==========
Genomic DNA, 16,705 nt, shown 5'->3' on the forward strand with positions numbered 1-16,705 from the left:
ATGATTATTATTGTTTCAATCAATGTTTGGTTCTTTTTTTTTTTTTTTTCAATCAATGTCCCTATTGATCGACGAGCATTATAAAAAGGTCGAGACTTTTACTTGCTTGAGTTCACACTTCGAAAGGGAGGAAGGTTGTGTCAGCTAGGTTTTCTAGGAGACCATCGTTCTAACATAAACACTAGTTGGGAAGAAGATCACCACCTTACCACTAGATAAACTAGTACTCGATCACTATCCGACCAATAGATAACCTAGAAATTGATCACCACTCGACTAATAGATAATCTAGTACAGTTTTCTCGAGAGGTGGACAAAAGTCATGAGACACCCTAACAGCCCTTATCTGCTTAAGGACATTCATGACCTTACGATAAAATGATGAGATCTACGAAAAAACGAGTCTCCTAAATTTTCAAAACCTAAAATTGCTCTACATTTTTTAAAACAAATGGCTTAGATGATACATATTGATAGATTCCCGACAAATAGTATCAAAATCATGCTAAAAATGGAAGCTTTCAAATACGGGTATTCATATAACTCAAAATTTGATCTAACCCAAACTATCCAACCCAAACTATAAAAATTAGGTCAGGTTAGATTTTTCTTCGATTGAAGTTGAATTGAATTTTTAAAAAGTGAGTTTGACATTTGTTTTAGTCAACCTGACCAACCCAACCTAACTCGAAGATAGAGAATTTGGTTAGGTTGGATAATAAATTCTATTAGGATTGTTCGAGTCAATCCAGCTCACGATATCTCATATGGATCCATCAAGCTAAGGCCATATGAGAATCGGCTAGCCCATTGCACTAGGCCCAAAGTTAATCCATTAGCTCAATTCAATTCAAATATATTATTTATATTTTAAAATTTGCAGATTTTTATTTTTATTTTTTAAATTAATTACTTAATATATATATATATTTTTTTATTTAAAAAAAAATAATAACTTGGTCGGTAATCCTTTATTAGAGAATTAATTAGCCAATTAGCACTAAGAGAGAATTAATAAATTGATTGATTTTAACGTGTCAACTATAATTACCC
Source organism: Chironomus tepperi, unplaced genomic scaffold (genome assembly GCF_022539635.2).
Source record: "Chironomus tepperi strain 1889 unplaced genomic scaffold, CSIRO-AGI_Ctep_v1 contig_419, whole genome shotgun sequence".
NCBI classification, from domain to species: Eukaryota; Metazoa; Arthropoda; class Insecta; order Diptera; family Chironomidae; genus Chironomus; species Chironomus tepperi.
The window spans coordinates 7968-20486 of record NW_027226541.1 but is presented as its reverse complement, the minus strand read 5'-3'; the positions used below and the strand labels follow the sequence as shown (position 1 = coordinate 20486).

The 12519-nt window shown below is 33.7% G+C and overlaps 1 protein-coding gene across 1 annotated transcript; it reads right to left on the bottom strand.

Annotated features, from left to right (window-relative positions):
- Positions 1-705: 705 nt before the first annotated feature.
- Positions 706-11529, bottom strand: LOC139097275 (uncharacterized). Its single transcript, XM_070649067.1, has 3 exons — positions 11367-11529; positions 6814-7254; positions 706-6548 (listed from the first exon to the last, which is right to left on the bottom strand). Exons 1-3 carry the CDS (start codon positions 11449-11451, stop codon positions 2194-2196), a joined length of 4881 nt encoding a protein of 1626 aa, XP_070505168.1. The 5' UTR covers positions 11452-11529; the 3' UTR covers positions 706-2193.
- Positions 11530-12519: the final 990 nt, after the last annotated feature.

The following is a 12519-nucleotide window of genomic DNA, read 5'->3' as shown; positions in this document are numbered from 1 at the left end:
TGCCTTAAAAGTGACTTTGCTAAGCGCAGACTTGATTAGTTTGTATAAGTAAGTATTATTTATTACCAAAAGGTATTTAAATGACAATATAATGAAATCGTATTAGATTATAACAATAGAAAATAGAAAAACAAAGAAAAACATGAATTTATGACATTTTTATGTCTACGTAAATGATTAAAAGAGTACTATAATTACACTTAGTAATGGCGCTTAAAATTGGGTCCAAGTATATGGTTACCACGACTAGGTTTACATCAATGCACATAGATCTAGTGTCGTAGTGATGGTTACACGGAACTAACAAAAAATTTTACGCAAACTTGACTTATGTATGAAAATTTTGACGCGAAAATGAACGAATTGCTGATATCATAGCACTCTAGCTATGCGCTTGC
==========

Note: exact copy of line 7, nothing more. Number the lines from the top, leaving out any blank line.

The 12519-nt window shown below is 33.7% G+C and overlaps 1 protein-coding gene across 1 annotated transcript; it reads right to left on the bottom strand.